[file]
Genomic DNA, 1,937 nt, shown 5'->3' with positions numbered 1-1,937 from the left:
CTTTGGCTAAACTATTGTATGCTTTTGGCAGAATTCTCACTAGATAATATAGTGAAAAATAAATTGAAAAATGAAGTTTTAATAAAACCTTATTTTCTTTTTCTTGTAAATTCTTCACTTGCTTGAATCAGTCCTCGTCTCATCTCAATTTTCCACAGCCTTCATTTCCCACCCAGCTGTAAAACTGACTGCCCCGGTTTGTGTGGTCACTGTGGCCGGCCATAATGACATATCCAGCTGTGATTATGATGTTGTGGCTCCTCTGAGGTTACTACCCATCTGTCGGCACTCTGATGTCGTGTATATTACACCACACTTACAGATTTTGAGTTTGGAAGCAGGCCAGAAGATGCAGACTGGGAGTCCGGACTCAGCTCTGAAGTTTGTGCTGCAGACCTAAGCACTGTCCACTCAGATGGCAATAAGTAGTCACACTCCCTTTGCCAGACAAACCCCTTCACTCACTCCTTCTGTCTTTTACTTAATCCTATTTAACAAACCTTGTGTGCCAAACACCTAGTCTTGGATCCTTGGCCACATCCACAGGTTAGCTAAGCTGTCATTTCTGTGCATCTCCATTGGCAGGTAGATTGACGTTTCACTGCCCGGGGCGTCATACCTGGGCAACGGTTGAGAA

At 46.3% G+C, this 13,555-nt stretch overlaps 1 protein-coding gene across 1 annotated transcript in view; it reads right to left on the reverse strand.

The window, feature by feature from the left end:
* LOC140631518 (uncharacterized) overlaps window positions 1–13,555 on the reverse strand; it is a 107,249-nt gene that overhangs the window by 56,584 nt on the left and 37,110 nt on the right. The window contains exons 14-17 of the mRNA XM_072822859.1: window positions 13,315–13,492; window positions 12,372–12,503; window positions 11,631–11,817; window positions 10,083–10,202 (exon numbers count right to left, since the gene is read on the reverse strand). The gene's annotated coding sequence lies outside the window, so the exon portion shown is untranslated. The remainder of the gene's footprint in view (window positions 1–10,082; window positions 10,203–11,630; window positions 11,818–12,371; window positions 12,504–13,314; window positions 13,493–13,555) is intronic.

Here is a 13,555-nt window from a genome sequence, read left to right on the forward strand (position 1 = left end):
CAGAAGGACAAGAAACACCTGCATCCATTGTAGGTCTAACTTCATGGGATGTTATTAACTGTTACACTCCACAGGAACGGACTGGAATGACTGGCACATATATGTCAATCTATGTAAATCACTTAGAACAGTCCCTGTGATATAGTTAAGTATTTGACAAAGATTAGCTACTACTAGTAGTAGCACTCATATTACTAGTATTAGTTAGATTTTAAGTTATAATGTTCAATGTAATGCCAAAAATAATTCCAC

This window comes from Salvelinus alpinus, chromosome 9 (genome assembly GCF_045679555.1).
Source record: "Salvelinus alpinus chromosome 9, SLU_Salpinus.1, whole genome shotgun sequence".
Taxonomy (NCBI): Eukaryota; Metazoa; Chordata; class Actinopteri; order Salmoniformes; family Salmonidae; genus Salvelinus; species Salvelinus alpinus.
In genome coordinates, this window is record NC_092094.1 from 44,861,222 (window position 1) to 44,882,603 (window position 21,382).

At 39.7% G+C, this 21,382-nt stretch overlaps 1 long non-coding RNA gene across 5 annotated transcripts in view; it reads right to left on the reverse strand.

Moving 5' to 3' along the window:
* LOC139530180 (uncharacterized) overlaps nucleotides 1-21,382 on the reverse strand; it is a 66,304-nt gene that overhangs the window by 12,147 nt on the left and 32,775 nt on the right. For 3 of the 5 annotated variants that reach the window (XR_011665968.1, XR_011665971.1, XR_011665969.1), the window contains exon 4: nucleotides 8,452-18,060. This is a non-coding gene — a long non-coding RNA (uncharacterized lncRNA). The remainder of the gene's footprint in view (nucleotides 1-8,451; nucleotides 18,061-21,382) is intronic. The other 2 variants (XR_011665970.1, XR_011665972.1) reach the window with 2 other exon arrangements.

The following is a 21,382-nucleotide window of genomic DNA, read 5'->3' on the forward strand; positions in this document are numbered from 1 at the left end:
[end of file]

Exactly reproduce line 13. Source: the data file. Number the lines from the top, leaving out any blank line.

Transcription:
Moving 5' to 3' along the window: